Senate announcement on Katie Porter ends shadow campaign

By launching her bid for the U.S. Senate — open, up front, for the whole world to see clearly — Rep. Katie Porter has put the contest where it belongs: right in front of California voters.

Like circling vultures, successors to Sen. Dianne Feinstein have spent years eyeing her seat, convinced she will bend to time and common sense and choose not to seek a full sixth term in November 2024. The announcement of a future 89-year-old Democrat is expected by spring.

A few leads, meanwhile, were busy lining up staff, working on phones, petting donors, collecting IOUs, trading political gossip, and generally doing everything less than pushing an elbow into the ribs of an aging incumbent to hasten to make a public statement about it. . Intentions.

Why the weird Victorian notion that these senatorial hopefuls should not be seen or heard Out of respect for Feinstein and her plans? The campaign to replace them is in full swing, and has been for a long time. Why not let the voters in action?

Whatever you think of Porter’s candidacy or his credentials—and there will be plenty of time to examine both—the Orange County congressman ended the charade.

“I have great respect for Senator Feinstein and her desire to take her own time” to decide on the future, Porter said in a phone interview after formally announcing her Senate candidacy on Tuesday.

The Democrat expressed his praise for the path the former San Francisco mayor took for women in politics. But regardless, Porter said, “If the senator decides to run for another term… I will still be in this race.”

Porter had good reason for her first ad out of the gate.

She survived a brutal campaign to win re-election in November, spending most of the $25 million she amassed she would undoubtedly have preferred to dedicate to running for Senate. One of Porter’s supposed rivals, Democratic Representative Adam B. Chef from Burbank, sitting on a $20 million cash pile, motivated her to enter the competition sooner rather than later.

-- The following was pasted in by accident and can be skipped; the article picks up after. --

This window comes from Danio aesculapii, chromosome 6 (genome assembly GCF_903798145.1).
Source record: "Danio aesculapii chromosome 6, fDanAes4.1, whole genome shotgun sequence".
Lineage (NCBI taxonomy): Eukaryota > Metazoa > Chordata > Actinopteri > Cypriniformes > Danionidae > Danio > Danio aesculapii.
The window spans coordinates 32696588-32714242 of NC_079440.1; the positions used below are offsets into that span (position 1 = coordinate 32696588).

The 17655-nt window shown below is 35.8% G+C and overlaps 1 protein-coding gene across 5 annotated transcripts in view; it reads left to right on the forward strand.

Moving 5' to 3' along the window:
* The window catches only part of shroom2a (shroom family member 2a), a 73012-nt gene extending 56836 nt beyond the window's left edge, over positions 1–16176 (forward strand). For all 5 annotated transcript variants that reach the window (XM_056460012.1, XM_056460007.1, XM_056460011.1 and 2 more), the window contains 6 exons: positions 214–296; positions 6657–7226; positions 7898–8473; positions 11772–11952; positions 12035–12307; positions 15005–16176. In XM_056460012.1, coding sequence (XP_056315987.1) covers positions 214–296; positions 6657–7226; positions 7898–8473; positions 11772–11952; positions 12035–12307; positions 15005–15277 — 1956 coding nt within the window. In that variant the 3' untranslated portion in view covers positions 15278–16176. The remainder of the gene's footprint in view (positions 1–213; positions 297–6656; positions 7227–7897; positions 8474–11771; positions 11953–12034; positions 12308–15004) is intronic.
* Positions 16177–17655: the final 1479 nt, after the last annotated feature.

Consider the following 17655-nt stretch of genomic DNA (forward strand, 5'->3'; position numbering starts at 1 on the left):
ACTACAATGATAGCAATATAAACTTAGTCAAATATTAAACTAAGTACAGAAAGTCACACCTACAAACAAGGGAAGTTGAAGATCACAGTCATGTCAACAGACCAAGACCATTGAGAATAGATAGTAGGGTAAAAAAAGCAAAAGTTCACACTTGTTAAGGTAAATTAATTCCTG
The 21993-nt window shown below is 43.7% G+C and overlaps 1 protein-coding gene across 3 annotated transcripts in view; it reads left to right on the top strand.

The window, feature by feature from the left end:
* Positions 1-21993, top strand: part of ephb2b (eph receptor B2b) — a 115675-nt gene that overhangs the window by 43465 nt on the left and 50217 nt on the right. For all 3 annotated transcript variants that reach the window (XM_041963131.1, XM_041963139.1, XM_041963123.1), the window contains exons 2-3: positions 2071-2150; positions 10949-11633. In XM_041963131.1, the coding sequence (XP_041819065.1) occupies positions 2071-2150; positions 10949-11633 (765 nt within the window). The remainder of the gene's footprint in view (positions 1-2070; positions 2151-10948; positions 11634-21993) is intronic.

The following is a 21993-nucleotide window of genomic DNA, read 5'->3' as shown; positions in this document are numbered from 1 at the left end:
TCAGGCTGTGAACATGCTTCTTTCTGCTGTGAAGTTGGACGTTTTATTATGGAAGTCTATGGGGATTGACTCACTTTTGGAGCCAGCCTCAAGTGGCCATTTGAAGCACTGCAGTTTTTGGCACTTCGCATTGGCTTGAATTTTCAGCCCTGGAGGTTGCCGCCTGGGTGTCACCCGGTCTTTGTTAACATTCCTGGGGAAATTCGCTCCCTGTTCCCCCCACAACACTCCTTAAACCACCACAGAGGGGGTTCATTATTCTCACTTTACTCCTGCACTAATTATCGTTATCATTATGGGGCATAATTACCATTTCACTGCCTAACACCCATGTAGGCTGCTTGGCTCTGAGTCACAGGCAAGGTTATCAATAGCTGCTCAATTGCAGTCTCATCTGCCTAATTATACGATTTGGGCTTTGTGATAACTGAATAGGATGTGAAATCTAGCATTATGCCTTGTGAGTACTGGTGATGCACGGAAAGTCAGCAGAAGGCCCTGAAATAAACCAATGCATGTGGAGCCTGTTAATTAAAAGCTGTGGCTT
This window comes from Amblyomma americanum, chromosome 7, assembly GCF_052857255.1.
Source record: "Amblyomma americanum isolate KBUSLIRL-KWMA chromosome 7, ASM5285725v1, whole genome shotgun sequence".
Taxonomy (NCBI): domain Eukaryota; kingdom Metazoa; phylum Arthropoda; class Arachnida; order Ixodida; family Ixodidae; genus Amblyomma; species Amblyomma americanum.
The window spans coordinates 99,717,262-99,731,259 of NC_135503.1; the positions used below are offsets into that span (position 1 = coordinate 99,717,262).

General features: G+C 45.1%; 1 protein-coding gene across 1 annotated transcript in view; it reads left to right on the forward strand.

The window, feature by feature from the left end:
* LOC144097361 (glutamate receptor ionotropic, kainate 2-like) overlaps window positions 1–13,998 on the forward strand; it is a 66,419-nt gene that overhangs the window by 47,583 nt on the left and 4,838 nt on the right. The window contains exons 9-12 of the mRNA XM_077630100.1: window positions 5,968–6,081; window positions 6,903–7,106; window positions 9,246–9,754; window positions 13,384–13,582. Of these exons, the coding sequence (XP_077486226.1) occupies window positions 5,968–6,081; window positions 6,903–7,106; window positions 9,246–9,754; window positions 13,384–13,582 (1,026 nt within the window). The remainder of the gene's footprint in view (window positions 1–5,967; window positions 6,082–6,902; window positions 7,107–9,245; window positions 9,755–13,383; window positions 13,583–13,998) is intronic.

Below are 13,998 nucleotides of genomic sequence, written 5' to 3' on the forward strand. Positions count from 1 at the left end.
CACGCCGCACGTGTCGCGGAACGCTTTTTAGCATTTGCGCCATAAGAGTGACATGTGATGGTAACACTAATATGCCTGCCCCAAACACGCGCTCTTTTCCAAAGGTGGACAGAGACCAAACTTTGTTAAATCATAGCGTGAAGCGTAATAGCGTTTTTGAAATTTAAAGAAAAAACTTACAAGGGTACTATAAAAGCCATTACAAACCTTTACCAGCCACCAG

There is also a tactical advantage to an early start, Democratic strategist Rose Kabulczynski told the Los Angeles Times Seema Mehta and Nolan D. Kapolczynski managed Barbara Boxer’s successful Senate campaign in 1992, which Boxer began as a long haul before fellow Democrat Alan Cranston officially announced he was stepping down.

“It gave her a head start on organizing and talking to people and being a part of every story about who might run for Senate,” said Kapolczynski.

Porter’s announcement amid the storms battering California wasn’t the wisest political move.

Feinstein responded with a statement reiterating her intention to reveal her plans in due course and saying—one can almost see the arched eyebrow—that she focused instead on the merciless downpours and floods.

Schiff posted a photo of himself, the Capitol Dome providing a perfectly framed backdrop, noting that he has “been calling local, state and federal emergency management officials” about responding to the devastating storms affecting our state and how Congress can help. “

Another representative, Ro Khanna (D-Fremont), a potential opponent of Porter, said he, too, has been busy responding to “historic weather conditions” rather than focusing on the Senate contest. “In the next few months, I will make a decision,” Khanna said on Twitter.

It’s all well and good.

If voters don’t care about the timing of Porter’s announcement, perhaps because they view it as disrespectful to Feinstein, or insensitive to those facing the wrath of nature, they can vote for someone else when the primaries begin in March 2024.

Most likely there will be no shortage of candidates to choose from.

Now that Porter has ended his shadow campaign, there is no more reason for California’s parade of prospective Senators to continue playing coy.

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